For many SMEs, this loss of authenticity has removed the value of working with influencers, “unless what one wants is advertising and a kind of stifled reach, silent reach, a perceived 'inauthentic' reach for the sake of reach alone.” Sward adds, “This kind of reach that most 'professional influencers' offer is really just disengaged advertising, plain and simple, the kind that will one day rain praise and love on your product and the next day crown your competitor's (or anybody else's) as the best.”

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Zoe Smith is founder of virtual PR agency Ooohh Ltd. She says, “An influencer should ALWAYS have a passion for your industry and be able to convey the key messages of your brand coherently and appropriately, capturing the key points without giving it a new life of its own. If you're allowing someone to send a message out about your product or service, then you need some elements of control over how that looks and as such, an influencer that wants to build a professional relationship with you is key.”

She says, “I think that choosing an influencer off the back of their social following is a mistake. Social status can be easily forged with today's technology and engagement numbers should always be presented before locking in an influencer. It's also important to remember that for some target markets, the influencers you need may not necessarily be online.”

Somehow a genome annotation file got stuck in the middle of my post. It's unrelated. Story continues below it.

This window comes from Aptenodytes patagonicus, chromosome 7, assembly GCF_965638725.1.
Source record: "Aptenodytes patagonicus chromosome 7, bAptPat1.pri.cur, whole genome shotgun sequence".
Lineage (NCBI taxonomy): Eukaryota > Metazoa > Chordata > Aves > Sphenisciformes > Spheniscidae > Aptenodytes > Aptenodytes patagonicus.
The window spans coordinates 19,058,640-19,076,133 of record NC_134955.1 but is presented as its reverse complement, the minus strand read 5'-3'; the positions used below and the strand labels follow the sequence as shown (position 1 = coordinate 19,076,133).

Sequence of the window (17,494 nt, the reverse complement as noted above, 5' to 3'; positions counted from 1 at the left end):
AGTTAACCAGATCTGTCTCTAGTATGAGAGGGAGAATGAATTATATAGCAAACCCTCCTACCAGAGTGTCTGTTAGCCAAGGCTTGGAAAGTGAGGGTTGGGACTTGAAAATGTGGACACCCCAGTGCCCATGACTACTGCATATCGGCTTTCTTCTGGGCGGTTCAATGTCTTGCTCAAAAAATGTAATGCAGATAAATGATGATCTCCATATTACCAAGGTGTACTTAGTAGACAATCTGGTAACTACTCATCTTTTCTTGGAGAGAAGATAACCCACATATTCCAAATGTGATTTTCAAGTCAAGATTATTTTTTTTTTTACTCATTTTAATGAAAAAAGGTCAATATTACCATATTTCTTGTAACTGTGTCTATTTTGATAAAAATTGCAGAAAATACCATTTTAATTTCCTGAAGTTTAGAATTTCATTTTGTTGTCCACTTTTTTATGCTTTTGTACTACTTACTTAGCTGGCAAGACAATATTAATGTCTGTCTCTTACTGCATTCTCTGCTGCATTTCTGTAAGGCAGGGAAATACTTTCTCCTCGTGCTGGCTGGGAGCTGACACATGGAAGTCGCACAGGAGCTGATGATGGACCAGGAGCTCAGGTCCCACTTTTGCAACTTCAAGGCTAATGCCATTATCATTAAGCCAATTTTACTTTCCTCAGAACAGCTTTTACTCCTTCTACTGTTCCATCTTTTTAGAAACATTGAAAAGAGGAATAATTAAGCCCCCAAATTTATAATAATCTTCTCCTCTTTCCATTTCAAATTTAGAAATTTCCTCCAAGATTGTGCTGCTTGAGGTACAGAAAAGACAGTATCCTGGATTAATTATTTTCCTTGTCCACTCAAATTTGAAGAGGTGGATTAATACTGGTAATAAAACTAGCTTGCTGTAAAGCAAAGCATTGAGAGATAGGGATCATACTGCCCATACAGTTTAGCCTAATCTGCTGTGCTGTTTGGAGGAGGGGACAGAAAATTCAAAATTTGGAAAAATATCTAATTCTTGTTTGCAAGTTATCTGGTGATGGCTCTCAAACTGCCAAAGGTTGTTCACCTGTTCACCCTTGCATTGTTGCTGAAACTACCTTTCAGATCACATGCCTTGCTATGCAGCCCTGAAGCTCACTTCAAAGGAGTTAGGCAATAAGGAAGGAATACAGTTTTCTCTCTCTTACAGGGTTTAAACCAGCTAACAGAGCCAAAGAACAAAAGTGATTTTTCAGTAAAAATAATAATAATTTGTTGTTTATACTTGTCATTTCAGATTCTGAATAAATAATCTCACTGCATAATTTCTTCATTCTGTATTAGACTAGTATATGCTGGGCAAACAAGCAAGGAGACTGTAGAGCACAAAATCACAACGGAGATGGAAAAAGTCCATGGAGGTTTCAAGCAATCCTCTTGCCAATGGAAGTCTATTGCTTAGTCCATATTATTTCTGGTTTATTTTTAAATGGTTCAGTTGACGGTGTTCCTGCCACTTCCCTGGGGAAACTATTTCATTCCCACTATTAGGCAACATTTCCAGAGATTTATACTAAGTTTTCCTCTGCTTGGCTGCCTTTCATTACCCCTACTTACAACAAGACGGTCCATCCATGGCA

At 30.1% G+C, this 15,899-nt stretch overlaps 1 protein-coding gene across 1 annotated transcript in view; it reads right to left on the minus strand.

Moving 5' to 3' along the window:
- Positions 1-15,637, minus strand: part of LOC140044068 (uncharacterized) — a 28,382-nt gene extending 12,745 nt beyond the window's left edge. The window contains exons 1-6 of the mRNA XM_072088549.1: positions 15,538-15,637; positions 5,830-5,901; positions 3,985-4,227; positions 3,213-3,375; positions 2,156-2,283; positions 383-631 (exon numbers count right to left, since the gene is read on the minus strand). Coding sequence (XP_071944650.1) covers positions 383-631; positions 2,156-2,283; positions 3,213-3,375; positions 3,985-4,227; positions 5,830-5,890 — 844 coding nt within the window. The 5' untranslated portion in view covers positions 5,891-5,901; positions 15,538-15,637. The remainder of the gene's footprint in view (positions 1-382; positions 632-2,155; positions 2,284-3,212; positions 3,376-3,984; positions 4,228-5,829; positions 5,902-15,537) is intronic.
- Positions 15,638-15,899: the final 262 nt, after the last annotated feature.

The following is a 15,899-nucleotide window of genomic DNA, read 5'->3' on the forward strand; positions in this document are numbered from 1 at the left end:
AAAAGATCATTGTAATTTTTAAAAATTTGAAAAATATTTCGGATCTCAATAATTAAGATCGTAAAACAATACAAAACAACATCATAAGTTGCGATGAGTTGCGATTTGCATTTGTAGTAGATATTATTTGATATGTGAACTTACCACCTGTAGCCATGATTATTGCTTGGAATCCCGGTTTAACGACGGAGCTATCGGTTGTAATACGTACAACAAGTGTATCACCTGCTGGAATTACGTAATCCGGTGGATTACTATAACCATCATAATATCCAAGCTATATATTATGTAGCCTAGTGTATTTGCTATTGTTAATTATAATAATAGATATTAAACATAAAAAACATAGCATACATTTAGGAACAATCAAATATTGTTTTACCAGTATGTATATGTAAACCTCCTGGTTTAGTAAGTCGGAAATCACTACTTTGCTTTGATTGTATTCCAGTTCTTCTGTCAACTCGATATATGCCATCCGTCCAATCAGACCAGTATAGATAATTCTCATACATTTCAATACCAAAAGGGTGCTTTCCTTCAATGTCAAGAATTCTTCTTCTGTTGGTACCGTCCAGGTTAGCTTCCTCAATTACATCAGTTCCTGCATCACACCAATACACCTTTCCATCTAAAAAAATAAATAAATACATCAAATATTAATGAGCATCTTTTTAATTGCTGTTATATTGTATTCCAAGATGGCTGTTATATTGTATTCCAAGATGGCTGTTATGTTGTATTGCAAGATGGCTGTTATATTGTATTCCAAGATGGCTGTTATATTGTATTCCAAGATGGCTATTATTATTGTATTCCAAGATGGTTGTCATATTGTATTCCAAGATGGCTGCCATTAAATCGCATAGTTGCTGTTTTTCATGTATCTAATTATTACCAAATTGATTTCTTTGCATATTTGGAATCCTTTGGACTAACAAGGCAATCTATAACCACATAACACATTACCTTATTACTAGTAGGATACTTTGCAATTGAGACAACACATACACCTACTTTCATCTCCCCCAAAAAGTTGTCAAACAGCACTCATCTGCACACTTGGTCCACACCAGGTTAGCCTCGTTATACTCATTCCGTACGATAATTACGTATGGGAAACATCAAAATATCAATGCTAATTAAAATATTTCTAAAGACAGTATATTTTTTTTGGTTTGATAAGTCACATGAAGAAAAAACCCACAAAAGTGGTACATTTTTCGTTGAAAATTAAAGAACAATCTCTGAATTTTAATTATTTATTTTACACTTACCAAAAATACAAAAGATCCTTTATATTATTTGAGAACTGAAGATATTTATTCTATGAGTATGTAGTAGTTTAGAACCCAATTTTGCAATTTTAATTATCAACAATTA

Unfortunately, says Smith, “a lot of bloggers and influencers come across very disorganised. It may be in part to the high number of requests they receive on a daily or weekly basis, however we often have cases of missed posts, forgotten posts, mistimed posts or generally incorrect information that is posted without letting us have a glance at it first. On some occasions, we have experienced bloggers and influencers not following through at all which for a small business can have quite a negative financial impact. Regardless of whether or not they liked the product, it would be helpful for the brand and decent of the influencer or blogger who has received either a payment or a free product/service to provide feedback if their opinion is negative and they do not want to post it to their content.”

Read: How important are influencers for your brand?

Smith believes the sheen is starting to wear off the excitement of social media influencers. “Marketing tactics are constantly changing and what we think is the golden goose with influencer marketing now will probably look extremely outdated in the space of a couple of years,” she says, “Sadly, many influencers are charging such outrageous fees for subpar content that the cost benefit can be hard to justify. It is also a very unregulated form of marketing which if it does have contracts, are often very lightly put together and not something that small businesses can really take further.”

Coverage in a national paper, says commercial director of Distinctly PR, Liz Walker, can still be “invaluable to a brand in terms of awareness and can have an immediate impact on product sales.” Her company has used bloggers to get coverage for client events but it’s not always gone to plan. “All too often,” Walker says, “bloggers are only too happy to remain within their familiar ‘blogger circles’ and have no real interest in networking with people outside of their known community.”

Walker, who has had some good success with engaged bloggers, believes that while influencer marketing is a great way of connecting with an audience away from advertising in magazines and papers, “influencer marketing should not be seen as an alternative to more traditional channels but rather should be run alongside in order to connect with their fanbase on a personable, more relatable level.” 

This is a guest blog and may not represent the views of Virgin.com. Please see virgin.com/terms for more details. Thumbnail from gettyimages.